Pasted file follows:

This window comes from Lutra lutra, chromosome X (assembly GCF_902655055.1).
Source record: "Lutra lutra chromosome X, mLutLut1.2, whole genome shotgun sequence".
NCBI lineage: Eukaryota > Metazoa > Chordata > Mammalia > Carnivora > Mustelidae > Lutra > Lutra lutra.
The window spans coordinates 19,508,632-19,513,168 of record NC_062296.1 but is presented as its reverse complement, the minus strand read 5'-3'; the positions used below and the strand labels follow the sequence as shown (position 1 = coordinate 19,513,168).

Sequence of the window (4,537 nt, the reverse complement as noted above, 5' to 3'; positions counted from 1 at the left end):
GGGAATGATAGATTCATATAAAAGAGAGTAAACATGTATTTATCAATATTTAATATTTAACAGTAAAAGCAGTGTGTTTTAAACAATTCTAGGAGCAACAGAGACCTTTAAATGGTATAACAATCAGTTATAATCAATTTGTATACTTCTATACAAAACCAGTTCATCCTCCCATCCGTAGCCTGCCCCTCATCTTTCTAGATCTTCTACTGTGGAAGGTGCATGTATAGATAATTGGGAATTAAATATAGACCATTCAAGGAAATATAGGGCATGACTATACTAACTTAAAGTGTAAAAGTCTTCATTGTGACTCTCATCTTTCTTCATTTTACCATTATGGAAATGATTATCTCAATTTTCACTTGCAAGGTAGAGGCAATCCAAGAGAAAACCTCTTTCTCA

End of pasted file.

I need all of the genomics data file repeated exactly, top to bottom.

This window comes from Lutra lutra, chromosome X (assembly GCF_902655055.1).
Source record: "Lutra lutra chromosome X, mLutLut1.2, whole genome shotgun sequence".
NCBI lineage: Eukaryota > Metazoa > Chordata > Mammalia > Carnivora > Mustelidae > Lutra > Lutra lutra.
The window spans coordinates 19,508,632-19,513,168 of record NC_062296.1 but is presented as its reverse complement, the minus strand read 5'-3'; the positions used below and the strand labels follow the sequence as shown (position 1 = coordinate 19,513,168).

Sequence of the window (4,537 nt, the reverse complement as noted above, 5' to 3'; positions counted from 1 at the left end):
GGGAATGATAGATTCATATAAAAGAGAGTAAACATGTATTTATCAATATTTAATATTTAACAGTAAAAGCAGTGTGTTTTAAACAATTCTAGGAGCAACAGAGACCTTTAAATGGTATAACAATCAGTTATAATCAATTTGTATACTTCTATACAAAACCAGTTCATCCTCCCATCCGTAGCCTGCCCCTCATCTTTCTAGATCTTCTACTGTGGAAGGTGCATGTATAGATAATTGGGAATTAAATATAGACCATTCAAGGAAATATAGGGCATGACTATACTAACTTAAAGTGTAAAAGTCTTCATTGTGACTCTCATCTTTCTTCATTTTACCATTATGGAAATGATTATCTCAATTTTCACTTGCAAGGTAGAGGCAATCCAAGAGAAAACCTCTTTCTCA